Supreme Court rules parliament suspension unlawful

The United Kingdom’s Supreme Court ruled unanimously on Tuesday that UK Prime Minister Boris Johnson’s decision to shut down parliament in the run-up to Brexit was unlawful.

“The decision to advise Her Majesty to prorogue parliament was unlawful because it had the effect of frustrating or preventing the ability of parliament to carry out its constitutional functions without reasonable justification,” said Supreme Court President Brenda Hale, reading out the historic decision.

“Parliament has not been prorogued. This is the unanimous judgment of all 11 justices,” she added.

“It is for parliament, and in particular the speaker and the (House of) Lords speaker, to decide what to do next.”

Scotland’s First Minister Nicola Sturgeon said Johnson was unfit for office and if he did not resign he should be forced out. 

Speaker John Bercow said the House of Commons must convene without delay. 

“As the embodiment of our Parliamentary democracy, the House of Commons must convene without delay,” Bercow said.

“To this end, I will now consult the party leaders as a matter of urgency.”

Opposition leaders demanded Johnson resign, saying he has misled the queen. 

Sturgeon said: “This is the most significant and historical constitutional court ruling that we’ve had in all of our lifetimes.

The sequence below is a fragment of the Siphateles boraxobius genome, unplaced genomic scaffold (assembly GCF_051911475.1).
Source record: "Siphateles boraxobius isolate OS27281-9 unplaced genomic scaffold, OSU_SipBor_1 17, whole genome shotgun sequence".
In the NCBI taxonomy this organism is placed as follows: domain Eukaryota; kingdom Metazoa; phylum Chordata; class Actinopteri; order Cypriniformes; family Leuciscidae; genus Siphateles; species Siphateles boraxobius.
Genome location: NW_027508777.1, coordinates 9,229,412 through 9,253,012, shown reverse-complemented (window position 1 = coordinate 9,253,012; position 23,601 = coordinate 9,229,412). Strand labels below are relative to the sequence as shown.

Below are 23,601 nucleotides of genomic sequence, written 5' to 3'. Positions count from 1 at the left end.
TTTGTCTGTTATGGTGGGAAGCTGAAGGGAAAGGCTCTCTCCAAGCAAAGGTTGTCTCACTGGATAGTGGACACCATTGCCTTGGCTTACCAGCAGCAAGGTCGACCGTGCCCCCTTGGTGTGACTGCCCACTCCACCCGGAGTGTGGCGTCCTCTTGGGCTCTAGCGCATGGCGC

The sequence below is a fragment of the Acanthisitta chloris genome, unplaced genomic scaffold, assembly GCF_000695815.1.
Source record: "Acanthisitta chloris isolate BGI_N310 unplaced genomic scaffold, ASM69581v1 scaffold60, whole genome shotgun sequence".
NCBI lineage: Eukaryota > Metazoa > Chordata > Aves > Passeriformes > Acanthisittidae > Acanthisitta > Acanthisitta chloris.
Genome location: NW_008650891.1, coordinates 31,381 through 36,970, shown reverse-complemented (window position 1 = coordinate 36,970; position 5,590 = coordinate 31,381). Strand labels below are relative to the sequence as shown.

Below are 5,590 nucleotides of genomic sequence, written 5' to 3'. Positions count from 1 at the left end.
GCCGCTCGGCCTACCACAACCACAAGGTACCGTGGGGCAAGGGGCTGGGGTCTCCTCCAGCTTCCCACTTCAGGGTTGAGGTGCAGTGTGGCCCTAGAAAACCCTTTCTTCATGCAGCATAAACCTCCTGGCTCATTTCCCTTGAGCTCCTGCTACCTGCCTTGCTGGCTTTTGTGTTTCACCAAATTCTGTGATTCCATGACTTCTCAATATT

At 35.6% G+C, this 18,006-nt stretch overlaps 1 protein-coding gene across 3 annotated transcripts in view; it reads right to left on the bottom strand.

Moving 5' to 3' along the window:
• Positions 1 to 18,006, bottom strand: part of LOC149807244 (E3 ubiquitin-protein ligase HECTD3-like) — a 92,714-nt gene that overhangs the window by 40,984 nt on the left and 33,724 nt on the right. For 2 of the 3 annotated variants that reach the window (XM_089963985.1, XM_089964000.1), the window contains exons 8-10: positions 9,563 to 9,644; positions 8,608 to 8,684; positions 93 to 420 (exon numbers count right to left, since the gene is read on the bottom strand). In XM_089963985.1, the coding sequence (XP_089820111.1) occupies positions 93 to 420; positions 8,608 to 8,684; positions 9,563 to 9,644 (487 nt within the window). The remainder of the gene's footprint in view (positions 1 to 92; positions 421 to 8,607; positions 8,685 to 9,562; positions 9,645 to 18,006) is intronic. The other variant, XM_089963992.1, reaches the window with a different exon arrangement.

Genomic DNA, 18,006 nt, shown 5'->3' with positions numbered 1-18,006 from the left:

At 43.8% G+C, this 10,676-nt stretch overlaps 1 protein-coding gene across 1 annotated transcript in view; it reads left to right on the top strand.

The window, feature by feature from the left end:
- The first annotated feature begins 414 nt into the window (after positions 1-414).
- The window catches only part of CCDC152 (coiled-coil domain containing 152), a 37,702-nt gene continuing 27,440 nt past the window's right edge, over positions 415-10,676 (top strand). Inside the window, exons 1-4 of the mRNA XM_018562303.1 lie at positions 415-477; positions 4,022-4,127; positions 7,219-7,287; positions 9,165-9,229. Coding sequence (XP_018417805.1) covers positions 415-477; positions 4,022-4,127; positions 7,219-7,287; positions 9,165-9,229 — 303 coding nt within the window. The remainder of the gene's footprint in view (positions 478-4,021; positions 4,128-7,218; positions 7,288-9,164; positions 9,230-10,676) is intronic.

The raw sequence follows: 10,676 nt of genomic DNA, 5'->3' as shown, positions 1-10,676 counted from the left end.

“Boris Johnson should resign, this is a prime minister who has been found by the UK Supreme Court to have acted unlawfully, seeking to evade scrutiny without good reason. 

“If the prime minister isn’t prepared to do the decent and honourable thing in tendering his resignation, then I think parliament should quickly come together to force this prime minister from office.”

British Labour Party leader Jeremy Corbyn told delegates at Labour’s annual conference in Brighton: “I invite Boris Johnson, in the historic words, to ‘consider his position.”

UK Liberal Democrat leader Jo Swinson said Johnson was unfit to rule and that she was returning to Westminster to take up the fight against Brexit. 

“He’s misled queen and country, and unlawfully silenced the people’s representatives.

“I’m on my way to resume my duties in the Commons and stop Brexit altogether,” Swinson said.

The Supreme Court said the UK government had provided no reasoning for the decision to suspend parliament. 

“It is impossible for us to conclude, on the evidence which has been put before us, that there was any reason – let alone a good reason – to advise Her Majesty to prorogue Parliament for five weeks,” the judges said in their ruling.